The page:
Can be answered as three short essays
INSTRUCTIONS TO CANDIDATES: This paper has 4 pages and 3 questions.
1. This exam consists of three (3) questions.
2. Students are required to do ALL questions. Answer each question separately.
3. Use the assignment rubric provided as a guide in structuring responses.
Case: Navigating the Pandemic at Starbucks
It was March 11th, 2020, and Kevin Johnson, the president and chief operating officer of Starbucks, a Washington-based multinational chain of coffee houses and roastery reserves, faced with a dilemma. The Covid-19 pandemic was declared by the World Health Organization (WHO). This announcement required quick action by the company’s leadership to navigate the uncertain times ahead. Good leadership is what societies in crisis need most.
Message to Stakeholders
Recognizing the urgency of the situation, Mr Johnson penned a message to Starbucks customers and employees on May 22 entitled, ‘A Time for Resilience’:
This moment in time, as the world is united in an effort to mitigate the effects of COVID-19, requires coordinated action by governments, health care providers, businesses, and people in every community. Working together, we are making a difference and, together, we will overcome this unprecedented challenge.
I am inspired by our Starbucks store partners around the world who proudly wear the green apron and who are rising to the occasion. They demonstrate our resilience and our commitment to the communities we serve.
On Friday evening, we made the decision to close customer access to the cafes of all company-operated Starbucks stores across the United States (U.S.) and Canada and shifted to a drive-thru operating model. In cooperation with and guided by local government officials, our drive-thru and delivery continue to be available so that we can provide communities a range of food and beverage offerings.
We also committed to pay all Starbucks U.S. and Canada retail partners for the next 30 days whether or not their store is closed, or they are otherwise unable, or even uncomfortable, coming to work. We believe no partner should be asked to choose between work and their health.
On Saturday morning, something incredible happened. Our partners in every region around the U.S. and Canada showed up before dawn to open drive-thru-only experiences at their stores. They filled in for each other at short-staffed nearby stores. Our stores that could open, did. Our partners showed up. They showed up for their communities.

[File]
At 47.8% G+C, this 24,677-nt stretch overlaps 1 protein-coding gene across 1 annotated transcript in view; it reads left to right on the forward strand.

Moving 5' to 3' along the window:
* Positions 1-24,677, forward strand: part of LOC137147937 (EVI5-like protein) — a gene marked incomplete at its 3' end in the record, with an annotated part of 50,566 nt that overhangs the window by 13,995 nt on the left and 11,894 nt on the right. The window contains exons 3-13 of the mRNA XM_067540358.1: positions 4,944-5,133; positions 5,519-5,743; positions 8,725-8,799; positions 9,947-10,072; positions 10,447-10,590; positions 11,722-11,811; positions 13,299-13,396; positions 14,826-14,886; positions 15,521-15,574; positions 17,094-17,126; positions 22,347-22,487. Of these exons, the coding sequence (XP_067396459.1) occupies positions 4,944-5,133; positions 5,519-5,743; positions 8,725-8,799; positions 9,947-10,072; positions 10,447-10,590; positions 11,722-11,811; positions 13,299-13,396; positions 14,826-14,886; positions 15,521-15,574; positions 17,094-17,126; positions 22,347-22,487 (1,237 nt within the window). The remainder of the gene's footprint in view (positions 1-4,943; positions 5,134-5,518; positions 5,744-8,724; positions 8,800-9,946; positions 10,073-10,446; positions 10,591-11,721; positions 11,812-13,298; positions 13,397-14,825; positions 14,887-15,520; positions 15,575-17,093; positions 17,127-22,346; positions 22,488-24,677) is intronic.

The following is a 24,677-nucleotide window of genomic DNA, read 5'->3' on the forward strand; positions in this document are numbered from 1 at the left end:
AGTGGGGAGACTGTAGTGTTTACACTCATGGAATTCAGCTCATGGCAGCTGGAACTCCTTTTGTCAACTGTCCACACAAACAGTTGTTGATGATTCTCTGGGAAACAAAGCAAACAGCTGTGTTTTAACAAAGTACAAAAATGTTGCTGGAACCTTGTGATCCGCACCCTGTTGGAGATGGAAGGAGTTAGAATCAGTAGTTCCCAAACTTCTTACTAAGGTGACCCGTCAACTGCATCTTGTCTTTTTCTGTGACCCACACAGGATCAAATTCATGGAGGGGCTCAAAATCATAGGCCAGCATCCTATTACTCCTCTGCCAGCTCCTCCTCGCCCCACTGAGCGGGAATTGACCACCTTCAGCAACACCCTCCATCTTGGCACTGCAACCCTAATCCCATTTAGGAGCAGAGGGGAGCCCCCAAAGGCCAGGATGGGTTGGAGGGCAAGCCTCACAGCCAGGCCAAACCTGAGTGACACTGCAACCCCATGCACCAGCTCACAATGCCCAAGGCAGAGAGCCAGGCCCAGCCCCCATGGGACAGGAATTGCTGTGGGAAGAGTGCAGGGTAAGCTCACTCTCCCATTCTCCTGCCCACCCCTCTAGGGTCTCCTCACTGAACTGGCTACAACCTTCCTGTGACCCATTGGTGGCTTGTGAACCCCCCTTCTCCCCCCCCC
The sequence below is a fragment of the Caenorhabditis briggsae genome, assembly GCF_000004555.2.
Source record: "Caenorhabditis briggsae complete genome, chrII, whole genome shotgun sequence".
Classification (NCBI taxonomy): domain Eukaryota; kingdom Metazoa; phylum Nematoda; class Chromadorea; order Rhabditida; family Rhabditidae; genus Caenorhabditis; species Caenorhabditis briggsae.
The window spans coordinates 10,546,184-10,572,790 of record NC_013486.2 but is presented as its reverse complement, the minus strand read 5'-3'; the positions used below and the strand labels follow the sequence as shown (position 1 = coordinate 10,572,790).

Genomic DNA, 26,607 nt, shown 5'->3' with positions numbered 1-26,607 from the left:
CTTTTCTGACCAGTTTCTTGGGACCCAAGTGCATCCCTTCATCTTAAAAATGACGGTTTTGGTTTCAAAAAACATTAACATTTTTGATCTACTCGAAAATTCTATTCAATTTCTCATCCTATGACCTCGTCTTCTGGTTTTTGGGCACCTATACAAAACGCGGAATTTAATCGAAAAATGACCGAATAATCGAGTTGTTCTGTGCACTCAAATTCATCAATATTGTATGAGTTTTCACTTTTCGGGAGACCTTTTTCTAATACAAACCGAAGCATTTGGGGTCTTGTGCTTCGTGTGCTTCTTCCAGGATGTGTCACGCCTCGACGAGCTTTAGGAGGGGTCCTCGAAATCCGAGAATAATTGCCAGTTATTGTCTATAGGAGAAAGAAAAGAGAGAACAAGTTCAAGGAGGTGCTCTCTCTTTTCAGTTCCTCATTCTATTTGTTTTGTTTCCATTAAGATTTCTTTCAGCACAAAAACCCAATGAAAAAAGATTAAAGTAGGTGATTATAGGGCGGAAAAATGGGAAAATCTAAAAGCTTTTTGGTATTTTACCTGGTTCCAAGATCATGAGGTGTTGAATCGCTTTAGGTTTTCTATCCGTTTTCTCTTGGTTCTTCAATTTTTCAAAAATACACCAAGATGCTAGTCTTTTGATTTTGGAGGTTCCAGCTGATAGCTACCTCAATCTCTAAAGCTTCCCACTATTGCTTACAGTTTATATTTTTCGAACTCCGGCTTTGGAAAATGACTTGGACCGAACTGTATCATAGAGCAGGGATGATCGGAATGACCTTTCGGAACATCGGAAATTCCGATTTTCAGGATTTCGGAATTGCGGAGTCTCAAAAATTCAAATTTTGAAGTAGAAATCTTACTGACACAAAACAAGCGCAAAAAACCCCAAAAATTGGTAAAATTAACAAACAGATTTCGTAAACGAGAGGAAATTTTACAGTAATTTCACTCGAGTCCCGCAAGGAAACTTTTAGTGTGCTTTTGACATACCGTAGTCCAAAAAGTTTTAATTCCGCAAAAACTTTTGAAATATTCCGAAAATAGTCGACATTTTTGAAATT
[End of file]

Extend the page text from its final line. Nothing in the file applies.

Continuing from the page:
Cameron Melcher, a store manager and Starbucks partner since 2008 who took over a new location in Manassas, Virginia, just this month, said it was never a question for him. “I’m thankful to have a store still functioning and still serving our community, a majority of which are now hospital workers and first responders,” Cameron said. “I know what we represent to people in our area, especially right now, and I didn’t want to see that falter.”
The experience we have gained by navigating the virus in China, also gives me confidence in our approach. Though the situation remains fluid, Starbucks stores in China are now on a solid path to recovery. The key takeaway is that we will continue to exceed public health requirements, where it comes to increased cleaning and sanitizing protocols and social distancing operating models, to create the safest possible environment in our stores.
Starbucks continues to act based on three simple principles: ensuring the health and well-being of our partners and customers, supporting local health officials and government leaders as they work to contain and mitigate this virus, and showing up as a responsible member of the 32,000 communities in which we are the Third Place.
It is the responsibility of every business to care for its employees during this time of uncertainty, shared sacrifice, and common cause. I hope to see many business leaders across this country doing all they can to retain jobs, pay employees, continue benefits, and demonstrate compassion as they make critical decisions. Not every decision is a financial one.